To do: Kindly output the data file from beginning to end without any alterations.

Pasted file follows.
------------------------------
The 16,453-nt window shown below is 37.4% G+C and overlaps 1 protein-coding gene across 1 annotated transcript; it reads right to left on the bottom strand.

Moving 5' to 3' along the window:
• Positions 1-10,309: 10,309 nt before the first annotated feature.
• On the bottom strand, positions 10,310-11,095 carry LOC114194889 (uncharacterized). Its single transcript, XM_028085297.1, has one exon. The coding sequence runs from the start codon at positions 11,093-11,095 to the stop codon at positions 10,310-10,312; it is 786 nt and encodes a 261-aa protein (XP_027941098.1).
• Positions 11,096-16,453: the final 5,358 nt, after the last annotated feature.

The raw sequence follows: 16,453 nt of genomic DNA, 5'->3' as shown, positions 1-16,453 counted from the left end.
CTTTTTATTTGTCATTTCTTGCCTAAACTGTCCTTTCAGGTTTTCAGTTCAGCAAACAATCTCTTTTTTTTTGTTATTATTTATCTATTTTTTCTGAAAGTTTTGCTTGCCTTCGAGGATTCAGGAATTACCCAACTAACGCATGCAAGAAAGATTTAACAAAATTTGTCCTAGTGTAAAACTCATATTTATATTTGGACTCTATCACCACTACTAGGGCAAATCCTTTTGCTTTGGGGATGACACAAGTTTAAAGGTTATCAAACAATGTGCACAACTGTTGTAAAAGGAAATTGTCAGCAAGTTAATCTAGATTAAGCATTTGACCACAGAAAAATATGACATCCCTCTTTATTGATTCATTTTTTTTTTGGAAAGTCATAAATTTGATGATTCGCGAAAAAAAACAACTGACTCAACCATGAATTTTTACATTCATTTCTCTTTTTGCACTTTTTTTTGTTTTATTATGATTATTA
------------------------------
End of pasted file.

The 16,453-nt window shown below is 37.4% G+C and overlaps 1 protein-coding gene across 1 annotated transcript; it reads right to left on the bottom strand.

Moving 5' to 3' along the window:
• Positions 1-10,309: 10,309 nt before the first annotated feature.
• On the bottom strand, positions 10,310-11,095 carry LOC114194889 (uncharacterized). Its single transcript, XM_028085297.1, has one exon. The coding sequence runs from the start codon at positions 11,093-11,095 to the stop codon at positions 10,310-10,312; it is 786 nt and encodes a 261-aa protein (XP_027941098.1).
• Positions 11,096-16,453: the final 5,358 nt, after the last annotated feature.

The raw sequence follows: 16,453 nt of genomic DNA, 5'->3' as shown, positions 1-16,453 counted from the left end.
CTTTTTATTTGTCATTTCTTGCCTAAACTGTCCTTTCAGGTTTTCAGTTCAGCAAACAATCTCTTTTTTTTTGTTATTATTTATCTATTTTTTCTGAAAGTTTTGCTTGCCTTCGAGGATTCAGGAATTACCCAACTAACGCATGCAAGAAAGATTTAACAAAATTTGTCCTAGTGTAAAACTCATATTTATATTTGGACTCTATCACCACTACTAGGGCAAATCCTTTTGCTTTGGGGATGACACAAGTTTAAAGGTTATCAAACAATGTGCACAACTGTTGTAAAAGGAAATTGTCAGCAAGTTAATCTAGATTAAGCATTTGACCACAGAAAAATATGACATCCCTCTTTATTGATTCATTTTTTTTTTGGAAAGTCATAAATTTGATGATTCGCGAAAAAAAACAACTGACTCAACCATGAATTTTTACATTCATTTCTCTTTTTGCACTTTTTTTTGTTTTATTATGATTATTA